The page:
Following molding as described, the article is subjected to an abrading and/or bufiing action on its front surface to entirely remove the embossing 9 and, permissibly, a slight amount of the material beneath said portion 9 on the body of the article. This buifing produces a highly polished, lustrous surface Myas illustrated in Fig. 5, and a surface which is perfectly smooth or fiat dependent upon. the character of the article, yet in which the visual appearance of. thelembossings 9 of the originally. molded article are practically exactly. simulated optically, as indicated at "9" in Fig. 5. I attribute this to the fact that due to the relatively sharp edges 12 the lines, of flow: of' the plastic, and consequently theorientation of the pearlizing particles therein, are sharply altered in direction closely adjacent the edges l-Z- of the areas formerly covered by the raised portions 9, and to providing a smooth. surface across. the face of the-article closely adjacent thesharp edges 1.2-. Also the concentration, of said particles at said areas is variably intense across thearea occupied by the raised portions. and removed by buffing.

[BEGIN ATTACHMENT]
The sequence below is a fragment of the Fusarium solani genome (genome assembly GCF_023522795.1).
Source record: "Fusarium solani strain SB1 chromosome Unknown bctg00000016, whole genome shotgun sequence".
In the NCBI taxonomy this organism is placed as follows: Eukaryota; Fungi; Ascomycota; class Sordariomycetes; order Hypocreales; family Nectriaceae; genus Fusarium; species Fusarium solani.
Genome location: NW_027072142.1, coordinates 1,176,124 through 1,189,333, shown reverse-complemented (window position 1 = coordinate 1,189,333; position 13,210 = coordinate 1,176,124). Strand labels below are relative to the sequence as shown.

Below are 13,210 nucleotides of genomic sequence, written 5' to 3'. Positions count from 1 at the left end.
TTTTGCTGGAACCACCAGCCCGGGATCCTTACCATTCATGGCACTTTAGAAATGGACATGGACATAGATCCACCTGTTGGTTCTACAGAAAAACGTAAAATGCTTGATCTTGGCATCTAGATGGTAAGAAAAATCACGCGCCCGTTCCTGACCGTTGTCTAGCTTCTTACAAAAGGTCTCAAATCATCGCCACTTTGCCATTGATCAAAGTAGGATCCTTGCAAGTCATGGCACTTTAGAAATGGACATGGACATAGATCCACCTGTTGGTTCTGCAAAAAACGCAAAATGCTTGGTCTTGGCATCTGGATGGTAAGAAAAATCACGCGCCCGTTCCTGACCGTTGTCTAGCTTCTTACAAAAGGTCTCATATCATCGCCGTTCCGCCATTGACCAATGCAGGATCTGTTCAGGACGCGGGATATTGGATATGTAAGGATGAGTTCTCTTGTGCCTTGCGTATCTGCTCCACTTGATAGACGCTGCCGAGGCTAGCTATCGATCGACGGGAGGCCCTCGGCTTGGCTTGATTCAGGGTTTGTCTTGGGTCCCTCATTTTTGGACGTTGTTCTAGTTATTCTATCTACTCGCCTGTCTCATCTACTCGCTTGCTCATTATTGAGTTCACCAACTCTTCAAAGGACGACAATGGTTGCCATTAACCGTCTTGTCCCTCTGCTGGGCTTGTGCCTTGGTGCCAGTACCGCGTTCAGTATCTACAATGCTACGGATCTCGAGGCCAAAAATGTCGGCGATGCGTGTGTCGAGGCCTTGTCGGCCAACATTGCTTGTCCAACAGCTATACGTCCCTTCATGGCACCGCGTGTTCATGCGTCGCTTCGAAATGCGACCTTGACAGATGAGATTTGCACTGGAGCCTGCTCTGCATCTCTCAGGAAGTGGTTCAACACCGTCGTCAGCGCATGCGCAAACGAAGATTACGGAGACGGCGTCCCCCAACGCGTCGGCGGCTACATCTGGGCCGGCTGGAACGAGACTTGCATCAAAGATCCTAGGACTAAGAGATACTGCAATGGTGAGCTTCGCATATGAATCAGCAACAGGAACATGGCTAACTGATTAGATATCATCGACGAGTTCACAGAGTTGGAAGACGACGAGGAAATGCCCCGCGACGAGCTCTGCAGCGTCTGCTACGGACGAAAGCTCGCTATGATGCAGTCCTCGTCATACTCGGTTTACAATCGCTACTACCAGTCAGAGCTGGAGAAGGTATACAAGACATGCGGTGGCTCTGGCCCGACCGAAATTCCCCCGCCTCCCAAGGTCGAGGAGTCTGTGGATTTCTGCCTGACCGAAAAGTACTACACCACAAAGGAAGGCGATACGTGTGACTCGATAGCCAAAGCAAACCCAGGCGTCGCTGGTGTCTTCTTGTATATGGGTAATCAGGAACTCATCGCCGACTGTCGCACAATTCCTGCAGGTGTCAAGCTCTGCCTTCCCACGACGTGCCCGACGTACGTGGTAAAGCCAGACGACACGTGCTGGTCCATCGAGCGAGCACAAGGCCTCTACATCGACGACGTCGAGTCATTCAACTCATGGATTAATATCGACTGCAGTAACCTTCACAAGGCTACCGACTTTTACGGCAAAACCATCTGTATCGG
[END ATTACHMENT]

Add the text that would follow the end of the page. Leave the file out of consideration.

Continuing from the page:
The final product produced in: the manner :de scribed above is a highly attractive one indeed and, many ornamental articles are susceptible of being thus produced. An important feature of the invention is the factthat the initial embossr ings are produced in the same molding operation as is employed in the. shaping or conforming of the article itself, and this holds true whether said article is flat, rounded .or curved, or otherwise specially shaped. Moreover, due to the fact that the invention in the embodiment of Figs. 1v to, 5 inclusive is based on the production of indicia. or design defining portions which are raised from the surface of the article, as distinguished from being indented therein, a minimum of material need be removed and wasted in the abradingor bufling operation necessary toproduce the smooth flat surface. The fact that the initial embossings are produced by plastic molding is-importantand a definite advantage. Being perfectly, smooth, the final productmay be embodied advantageously, in plastic plates, trays or the like .as a. hygienic measure.